TORONTO – No one is expecting the Toronto Maple Leafs to compete for the Stanley Cup this year, which is ultimately what makes this season so different from any other during the past decade.
Rightly or wrongly, this franchise has fashioned itself a contender every year since Pat Quinn first arrived to become head coach in 1998.
That is, until now.
Interim GM Cliff Fletcher and new coach Ron Wilson have both been very open about that fact already. And their candour really shouldn’t come as a surprise.
After all, the Maple Leafs missed the playoffs the last three seasons and are now without captain Mats Sundin and longtime core players Darcy Tucker and Bryan McCabe. Those departures weren’t followed by a series of quick-fix signings either.
Instead, the key decision-makers in the organization claim they are prepared to be patient while some younger players get the chance to learn on the job.
That showed during the pre-season when the Maple Leafs gave up a late two-goal lead in Buffalo before losing in overtime. Instead of getting frustrated with the team, Wilson got frustrated with some members of the media who expected him to be angry.
“It was an exhibition game – it didn’t bother me at all,” said Wilson. “What bothers me is being asked asinine questions while you’re trying to give young players a chance.
“We’re not going to win the Stanley Cup this year. There’s a news flash for you.”
Since Fletcher replaced John Ferguson in January, it has been clear that the Leafs were turning their attention to the future.
The veteran hockey executive dealt Chad Kilger, Hal Gill and Wade Belak at the trade deadline and bought out the contracts of Tucker and Andrew Raycroft during the summer. He also traded McCabe to Florida, put Kyle Wellwood on waivers and let John Pohl and Andy Wozniewski walk away as free agents.
The Maple Leafs team that opens the regular season in Detroit on Oct. 9 will have at least 10 players in the lineup that weren’t around for last year’s curtain-raiser.
The new faces are a mixture of youngsters and role players. Niklas Hagman, Jeff Finger, Jonas Frogren and Curtis Joseph signed as free agents while Mikhail Grabovsky, Jamal Mayers, Mike Van Ryn and Ryan Hollweg arrived via trades.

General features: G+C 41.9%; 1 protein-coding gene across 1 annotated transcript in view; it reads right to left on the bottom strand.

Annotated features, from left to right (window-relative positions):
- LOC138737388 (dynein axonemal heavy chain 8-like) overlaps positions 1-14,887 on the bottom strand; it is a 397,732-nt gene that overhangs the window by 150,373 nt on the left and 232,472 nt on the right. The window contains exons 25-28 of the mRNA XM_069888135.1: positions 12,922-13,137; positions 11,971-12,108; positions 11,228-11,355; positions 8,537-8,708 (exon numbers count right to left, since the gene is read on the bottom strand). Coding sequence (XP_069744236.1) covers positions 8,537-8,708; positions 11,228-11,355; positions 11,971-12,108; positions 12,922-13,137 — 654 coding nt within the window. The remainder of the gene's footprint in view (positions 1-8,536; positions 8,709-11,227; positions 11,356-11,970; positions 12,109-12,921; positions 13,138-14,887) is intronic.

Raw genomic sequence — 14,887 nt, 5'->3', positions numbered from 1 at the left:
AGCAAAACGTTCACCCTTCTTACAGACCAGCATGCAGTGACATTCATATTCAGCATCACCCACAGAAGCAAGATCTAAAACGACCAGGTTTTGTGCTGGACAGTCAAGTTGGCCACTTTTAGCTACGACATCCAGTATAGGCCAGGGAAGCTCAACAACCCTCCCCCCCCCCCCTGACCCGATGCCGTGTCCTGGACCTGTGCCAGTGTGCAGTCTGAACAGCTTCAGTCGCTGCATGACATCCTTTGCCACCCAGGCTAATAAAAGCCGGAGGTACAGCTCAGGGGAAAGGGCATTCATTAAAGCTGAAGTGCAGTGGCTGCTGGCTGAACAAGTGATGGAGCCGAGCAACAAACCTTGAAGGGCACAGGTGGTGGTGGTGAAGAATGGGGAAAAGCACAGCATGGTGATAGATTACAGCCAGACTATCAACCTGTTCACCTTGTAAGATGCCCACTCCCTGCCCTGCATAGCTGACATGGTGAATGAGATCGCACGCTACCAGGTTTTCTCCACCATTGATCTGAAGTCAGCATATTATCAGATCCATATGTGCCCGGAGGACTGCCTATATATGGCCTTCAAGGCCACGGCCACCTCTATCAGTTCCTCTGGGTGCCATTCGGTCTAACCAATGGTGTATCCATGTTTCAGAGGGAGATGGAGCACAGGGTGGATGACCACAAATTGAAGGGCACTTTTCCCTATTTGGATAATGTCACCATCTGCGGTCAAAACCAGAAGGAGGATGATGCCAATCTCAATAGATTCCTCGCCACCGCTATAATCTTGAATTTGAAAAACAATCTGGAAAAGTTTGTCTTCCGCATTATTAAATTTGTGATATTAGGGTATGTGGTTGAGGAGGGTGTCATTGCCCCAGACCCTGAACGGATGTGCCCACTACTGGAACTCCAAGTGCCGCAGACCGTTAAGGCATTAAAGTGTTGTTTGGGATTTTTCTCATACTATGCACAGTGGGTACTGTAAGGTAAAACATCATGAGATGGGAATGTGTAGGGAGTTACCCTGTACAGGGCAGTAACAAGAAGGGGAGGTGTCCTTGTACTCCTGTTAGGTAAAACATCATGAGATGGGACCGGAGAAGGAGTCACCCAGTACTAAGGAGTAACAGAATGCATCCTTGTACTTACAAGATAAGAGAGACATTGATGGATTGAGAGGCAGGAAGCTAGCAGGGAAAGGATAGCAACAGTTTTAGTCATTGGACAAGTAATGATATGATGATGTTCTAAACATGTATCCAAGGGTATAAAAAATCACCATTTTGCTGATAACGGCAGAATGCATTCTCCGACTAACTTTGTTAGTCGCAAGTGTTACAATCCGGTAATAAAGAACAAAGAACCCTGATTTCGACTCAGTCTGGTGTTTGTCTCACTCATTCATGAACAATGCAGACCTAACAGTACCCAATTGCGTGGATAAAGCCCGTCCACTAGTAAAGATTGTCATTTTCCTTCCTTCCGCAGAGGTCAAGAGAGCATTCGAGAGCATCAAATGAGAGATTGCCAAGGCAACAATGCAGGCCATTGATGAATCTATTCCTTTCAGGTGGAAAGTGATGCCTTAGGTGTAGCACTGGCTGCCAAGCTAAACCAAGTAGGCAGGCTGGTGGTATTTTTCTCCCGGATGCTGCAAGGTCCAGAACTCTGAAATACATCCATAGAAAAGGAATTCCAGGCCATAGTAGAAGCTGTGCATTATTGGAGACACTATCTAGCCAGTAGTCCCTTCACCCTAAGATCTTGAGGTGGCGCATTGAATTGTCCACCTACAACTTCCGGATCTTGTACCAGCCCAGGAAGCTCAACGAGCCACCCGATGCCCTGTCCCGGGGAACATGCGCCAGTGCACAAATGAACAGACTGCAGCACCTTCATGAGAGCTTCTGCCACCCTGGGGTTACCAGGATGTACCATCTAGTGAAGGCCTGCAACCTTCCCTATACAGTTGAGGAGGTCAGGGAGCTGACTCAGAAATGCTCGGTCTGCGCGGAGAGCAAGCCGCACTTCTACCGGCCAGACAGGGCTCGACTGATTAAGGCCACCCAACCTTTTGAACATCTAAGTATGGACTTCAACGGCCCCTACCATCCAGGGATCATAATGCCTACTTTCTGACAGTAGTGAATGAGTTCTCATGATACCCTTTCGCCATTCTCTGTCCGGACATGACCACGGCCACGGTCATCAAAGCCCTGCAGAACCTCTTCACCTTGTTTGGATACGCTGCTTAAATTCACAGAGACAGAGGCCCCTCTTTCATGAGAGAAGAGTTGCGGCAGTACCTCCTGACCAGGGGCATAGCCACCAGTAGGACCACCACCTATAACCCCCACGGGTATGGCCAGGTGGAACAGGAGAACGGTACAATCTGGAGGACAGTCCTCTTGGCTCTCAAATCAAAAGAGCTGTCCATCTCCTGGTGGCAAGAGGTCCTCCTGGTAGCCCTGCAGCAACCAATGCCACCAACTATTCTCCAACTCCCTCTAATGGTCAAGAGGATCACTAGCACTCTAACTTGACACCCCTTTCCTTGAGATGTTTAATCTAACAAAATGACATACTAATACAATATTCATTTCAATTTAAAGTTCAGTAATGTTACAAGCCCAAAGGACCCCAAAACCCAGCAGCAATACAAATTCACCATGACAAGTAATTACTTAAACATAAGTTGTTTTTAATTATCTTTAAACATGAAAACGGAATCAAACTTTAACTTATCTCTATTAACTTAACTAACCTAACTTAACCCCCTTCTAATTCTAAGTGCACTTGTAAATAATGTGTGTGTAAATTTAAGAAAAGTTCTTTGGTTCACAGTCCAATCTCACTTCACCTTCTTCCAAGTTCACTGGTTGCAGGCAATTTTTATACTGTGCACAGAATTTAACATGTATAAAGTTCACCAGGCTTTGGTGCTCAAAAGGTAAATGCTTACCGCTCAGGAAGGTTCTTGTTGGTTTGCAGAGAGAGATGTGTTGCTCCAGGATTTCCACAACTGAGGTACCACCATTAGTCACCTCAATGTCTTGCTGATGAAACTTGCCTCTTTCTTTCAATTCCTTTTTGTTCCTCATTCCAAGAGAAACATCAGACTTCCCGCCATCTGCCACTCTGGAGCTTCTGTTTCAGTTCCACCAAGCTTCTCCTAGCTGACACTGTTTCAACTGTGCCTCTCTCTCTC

Add to that mix former second-round draft pick Nikolai Kulemin and possibly even defenceman Luke Schenn, who was selected fifth overall in June. The plan at the outset of training camp was to send the 18-year-old back to the Western Hockey League but his fine play has given the team reason to reconsider. A decision on Schenn’s future won’t be made until just before the season starts.
Considering the arrivals and departures, the Leafs will probably take a step back in 2008-09.
“You don’t have to be a Rhodes Scholar to know there’s going to be rocky days ahead, tough games, maybe tough stretches,” Fletcher said bluntly on the eve of training camp.
That’s not to suggest that his team is in ruins.
With expectations at their lowest point in Toronto in some time, this could blossom into an unlikely season of hope. One or more of the youngsters might progress at a surprising rate and even if the losses pile up, the chances of getting a lottery pick and drafting Victor Hedman or John Tavares next June will only increase.
The mood around the team has been surprisingly light during training camp. That alone is a welcome change.
“It’s not like big names or big superstars are here now,” said Vesa Toskala. “We’re pretty much everybody on the same level and it seems to be good.
“Everyone is talking to everybody and we’re just getting used to (each other).”
Tomas Kaberle, Pavel Kubina and Toskala will be the closest thing to star players in blue and white at the Air Canada Centre this year – unless, of course, Sundin decides he wants to return.
Toskala is entering his second season in Toronto and the first as the undisputed No. 1 goalie. He’s optimistic that the team can exceed expectations – especially with the positive mood that seems to have been fostered during the pre-season.
“I think it’s going to be a much more relaxed atmosphere here now,” said Toskala. “Everybody might feel more relaxed to speak up and say something if they have something on their mind.
“I think that’s great. That’s how you build good team spirit.”
The most important work will be handled by Wilson and assistants Tim Hunter, Rob Zettler and Keth Acton.
There were only three NHL teams that allowed more goals against than the Maple Leafs last season. That’s one area where Wilson figures to make a difference by fostering a better overall commitment to team defence.
Since arriving in Toronto, he’s repeatedly said that he expects his players to block shots and compete on every shift.
“The only (prediction) is we’ll be a hard-working team,” Wilson said. “That I can guarantee.”